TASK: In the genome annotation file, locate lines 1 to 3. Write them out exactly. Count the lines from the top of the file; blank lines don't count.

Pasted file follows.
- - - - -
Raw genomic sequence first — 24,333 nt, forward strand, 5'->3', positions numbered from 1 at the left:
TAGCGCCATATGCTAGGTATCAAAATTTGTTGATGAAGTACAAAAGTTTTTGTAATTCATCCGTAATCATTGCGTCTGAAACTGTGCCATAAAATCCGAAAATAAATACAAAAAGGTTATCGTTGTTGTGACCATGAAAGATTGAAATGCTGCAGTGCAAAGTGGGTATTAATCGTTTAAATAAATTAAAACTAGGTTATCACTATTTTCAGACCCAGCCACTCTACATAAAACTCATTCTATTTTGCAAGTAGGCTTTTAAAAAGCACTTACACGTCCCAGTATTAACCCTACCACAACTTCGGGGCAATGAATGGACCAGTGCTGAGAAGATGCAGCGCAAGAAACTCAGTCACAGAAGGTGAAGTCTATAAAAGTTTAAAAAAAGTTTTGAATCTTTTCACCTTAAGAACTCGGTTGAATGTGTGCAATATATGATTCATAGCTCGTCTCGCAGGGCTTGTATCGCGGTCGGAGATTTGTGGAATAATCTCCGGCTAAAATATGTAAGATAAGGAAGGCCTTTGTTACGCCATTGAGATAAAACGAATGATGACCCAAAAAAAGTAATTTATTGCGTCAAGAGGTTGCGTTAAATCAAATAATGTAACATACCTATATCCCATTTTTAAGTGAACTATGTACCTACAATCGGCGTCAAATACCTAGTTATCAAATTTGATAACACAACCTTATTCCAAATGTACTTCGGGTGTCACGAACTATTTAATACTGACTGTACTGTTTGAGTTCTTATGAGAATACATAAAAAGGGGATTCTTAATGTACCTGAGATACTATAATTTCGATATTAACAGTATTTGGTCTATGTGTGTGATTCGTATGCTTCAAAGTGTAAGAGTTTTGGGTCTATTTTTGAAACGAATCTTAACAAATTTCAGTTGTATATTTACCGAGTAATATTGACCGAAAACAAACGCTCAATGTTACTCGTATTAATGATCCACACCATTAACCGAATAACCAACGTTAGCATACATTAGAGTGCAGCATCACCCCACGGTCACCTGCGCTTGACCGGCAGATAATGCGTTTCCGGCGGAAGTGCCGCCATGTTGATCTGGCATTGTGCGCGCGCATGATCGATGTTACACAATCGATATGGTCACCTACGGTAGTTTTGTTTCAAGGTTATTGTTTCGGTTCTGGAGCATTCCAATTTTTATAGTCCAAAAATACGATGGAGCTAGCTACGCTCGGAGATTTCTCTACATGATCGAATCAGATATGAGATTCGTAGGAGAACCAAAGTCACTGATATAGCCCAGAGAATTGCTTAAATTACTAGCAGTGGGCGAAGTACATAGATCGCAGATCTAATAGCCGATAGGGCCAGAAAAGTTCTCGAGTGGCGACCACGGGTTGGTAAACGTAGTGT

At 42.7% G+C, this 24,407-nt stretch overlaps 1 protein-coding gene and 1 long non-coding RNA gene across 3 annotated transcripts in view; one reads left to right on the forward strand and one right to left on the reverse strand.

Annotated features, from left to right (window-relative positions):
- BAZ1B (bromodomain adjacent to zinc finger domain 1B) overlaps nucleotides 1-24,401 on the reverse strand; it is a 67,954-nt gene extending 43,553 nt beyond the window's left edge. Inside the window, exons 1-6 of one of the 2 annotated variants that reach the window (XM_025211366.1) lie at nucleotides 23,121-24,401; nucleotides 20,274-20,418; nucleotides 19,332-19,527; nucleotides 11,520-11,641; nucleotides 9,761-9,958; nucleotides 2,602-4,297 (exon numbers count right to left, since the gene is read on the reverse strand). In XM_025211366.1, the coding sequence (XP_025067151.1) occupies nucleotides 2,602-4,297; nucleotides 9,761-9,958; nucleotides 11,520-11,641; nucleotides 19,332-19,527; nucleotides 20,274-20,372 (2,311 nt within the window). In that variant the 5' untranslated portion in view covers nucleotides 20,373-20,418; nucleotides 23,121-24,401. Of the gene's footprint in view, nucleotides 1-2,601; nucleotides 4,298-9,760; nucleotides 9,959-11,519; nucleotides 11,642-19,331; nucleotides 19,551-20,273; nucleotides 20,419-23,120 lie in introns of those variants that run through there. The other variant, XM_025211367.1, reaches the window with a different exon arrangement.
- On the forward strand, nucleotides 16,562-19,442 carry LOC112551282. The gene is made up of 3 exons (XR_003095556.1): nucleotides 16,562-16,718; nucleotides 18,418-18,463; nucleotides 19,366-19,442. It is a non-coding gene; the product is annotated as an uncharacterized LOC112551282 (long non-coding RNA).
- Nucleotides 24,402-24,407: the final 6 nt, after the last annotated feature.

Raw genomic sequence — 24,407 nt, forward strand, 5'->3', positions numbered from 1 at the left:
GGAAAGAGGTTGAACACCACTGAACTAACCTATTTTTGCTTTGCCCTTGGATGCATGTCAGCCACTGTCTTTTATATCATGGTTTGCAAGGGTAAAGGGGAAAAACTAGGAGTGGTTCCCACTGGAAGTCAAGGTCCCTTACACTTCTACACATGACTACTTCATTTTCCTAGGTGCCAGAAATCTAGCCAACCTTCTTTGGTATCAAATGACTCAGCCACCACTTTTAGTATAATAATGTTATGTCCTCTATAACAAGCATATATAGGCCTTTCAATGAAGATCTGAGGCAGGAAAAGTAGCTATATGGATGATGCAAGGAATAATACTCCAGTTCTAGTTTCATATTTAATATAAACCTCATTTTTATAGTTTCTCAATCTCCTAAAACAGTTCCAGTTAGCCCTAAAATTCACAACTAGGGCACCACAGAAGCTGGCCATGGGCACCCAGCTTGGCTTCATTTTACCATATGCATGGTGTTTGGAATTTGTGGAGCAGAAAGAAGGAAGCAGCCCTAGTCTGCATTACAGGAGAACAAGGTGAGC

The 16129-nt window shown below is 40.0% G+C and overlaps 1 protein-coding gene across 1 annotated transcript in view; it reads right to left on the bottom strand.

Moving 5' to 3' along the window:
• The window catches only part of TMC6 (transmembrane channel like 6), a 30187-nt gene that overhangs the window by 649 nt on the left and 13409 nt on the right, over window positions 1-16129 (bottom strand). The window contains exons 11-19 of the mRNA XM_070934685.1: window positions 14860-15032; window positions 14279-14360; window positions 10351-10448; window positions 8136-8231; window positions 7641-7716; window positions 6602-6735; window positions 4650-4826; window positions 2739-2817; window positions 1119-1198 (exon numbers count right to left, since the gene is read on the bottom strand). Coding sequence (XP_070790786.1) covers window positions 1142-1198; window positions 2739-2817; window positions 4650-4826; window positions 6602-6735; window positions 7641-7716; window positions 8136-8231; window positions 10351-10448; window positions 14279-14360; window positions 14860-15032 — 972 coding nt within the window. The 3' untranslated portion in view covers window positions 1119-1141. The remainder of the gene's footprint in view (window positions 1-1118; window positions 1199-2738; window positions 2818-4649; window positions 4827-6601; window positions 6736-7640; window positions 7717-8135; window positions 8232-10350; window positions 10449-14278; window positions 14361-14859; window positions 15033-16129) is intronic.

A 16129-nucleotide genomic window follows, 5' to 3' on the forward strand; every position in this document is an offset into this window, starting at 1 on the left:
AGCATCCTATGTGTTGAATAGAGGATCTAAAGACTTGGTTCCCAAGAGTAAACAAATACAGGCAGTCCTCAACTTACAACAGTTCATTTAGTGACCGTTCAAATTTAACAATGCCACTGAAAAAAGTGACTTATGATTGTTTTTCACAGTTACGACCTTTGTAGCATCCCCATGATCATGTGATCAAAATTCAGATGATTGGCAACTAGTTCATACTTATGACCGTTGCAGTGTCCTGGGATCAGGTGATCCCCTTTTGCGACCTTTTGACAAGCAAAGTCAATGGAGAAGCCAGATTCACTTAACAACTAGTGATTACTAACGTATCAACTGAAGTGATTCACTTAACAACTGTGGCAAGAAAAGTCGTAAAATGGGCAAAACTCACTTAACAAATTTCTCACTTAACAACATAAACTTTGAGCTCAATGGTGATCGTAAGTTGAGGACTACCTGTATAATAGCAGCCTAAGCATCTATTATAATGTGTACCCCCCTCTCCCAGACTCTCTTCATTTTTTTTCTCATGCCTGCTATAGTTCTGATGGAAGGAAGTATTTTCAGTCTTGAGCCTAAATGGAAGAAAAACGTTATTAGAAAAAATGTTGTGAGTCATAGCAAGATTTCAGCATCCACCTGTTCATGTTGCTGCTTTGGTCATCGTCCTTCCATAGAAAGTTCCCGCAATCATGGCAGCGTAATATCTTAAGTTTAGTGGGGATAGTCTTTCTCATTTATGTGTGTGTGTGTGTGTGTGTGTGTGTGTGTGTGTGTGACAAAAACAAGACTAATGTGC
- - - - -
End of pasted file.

Raw genomic sequence first — 24,333 nt, forward strand, 5'->3', positions numbered from 1 at the left:
TAGCGCCATATGCTAGGTATCAAAATTTGTTGATGAAGTACAAAAGTTTTTGTAATTCATCCGTAATCATTGCGTCTGAAACTGTGCCATAAAATCCGAAAATAAATACAAAAAGGTTATCGTTGTTGTGACCATGAAAGATTGAAATGCTGCAGTGCAAAGTGGGTATTAATCGTTTAAATAAATTAAAACTAGGTTATCACTATTTTCAGACCCAGCCACTCTACATAAAACTCATTCTATTTTGCAAGTAGGCTTTTAAAAAGCACTTACACGTCCCAGTATTAACCCTACCACAACTTCGGGGCAATGAATGGACCAGTGCTGAGAAGATGCAGCGCAAGAAACTCAGTCACAGAAGGTGAAGTCTATAAAAGTTTAAAAAAAGTTTTGAATCTTTTCACCTTAAGAACTCGGTTGAATGTGTGCAATATATGATTCATAGCTCGTCTCGCAGGGCTTGTATCGCGGTCGGAGATTTGTGGAATAATCTCCGGCTAAAATATGTAAGATAAGGAAGGCCTTTGTTACGCCATTGAGATAAAACGAATGATGACCCAAAAAAAGTAATTTATTGCGTCAAGAGGTTGCGTTAAATCAAATAATGTAACATACCTATATCCCATTTTTAAGTGAACTATGTACCTACAATCGGCGTCAAATACCTAGTTATCAAATTTGATAACACAACCTTATTCCAAATGTACTTCGGGTGTCACGAACTATTTAATACTGACTGTACTGTTTGAGTTCTTATGAGAATACATAAAAAGGGGATTCTTAATGTACCTGAGATACTATAATTTCGATATTAACAGTATTTGGTCTATGTGTGTGATTCGTATGCTTCAAAGTGTAAGAGTTTTGGGTCTATTTTTGAAACGAATCTTAACAAATTTCAGTTGTATATTTACCGAGTAATATTGACCGAAAACAAACGCTCAATGTTACTCGTATTAATGATCCACACCATTAACCGAATAACCAACGTTAGCATACATTAGAGTGCAGCATCACCCCACGGTCACCTGCGCTTGACCGGCAGATAATGCGTTTCCGGCGGAAGTGCCGCCATGTTGATCTGGCATTGTGCGCGCGCATGATCGATGTTACACAATCGATATGGTCACCTACGGTAGTTTTGTTTCAAGGTTATTGTTTCGGTTCTGGAGCATTCCAATTTTTATAGTCCAAAAATACGATGGAGCTAGCTACGCTCGGAGATTTCTCTACATGATCGAATCAGATATGAGATTCGTAGGAGAACCAAAGTCACTGATATAGCCCAGAGAATTGCTTAAATTACTAGCAGTGGGCGAAGTACATAGATCGCAGATCTAATAGCCGATAGGGCCAGAAAAGTTCTCGAGTGGCGACCACGGGTTGGTAAACGTAGTGT

At 42.7% G+C, this 24,407-nt stretch overlaps 1 protein-coding gene and 1 long non-coding RNA gene across 3 annotated transcripts in view; one reads left to right on the forward strand and one right to left on the reverse strand.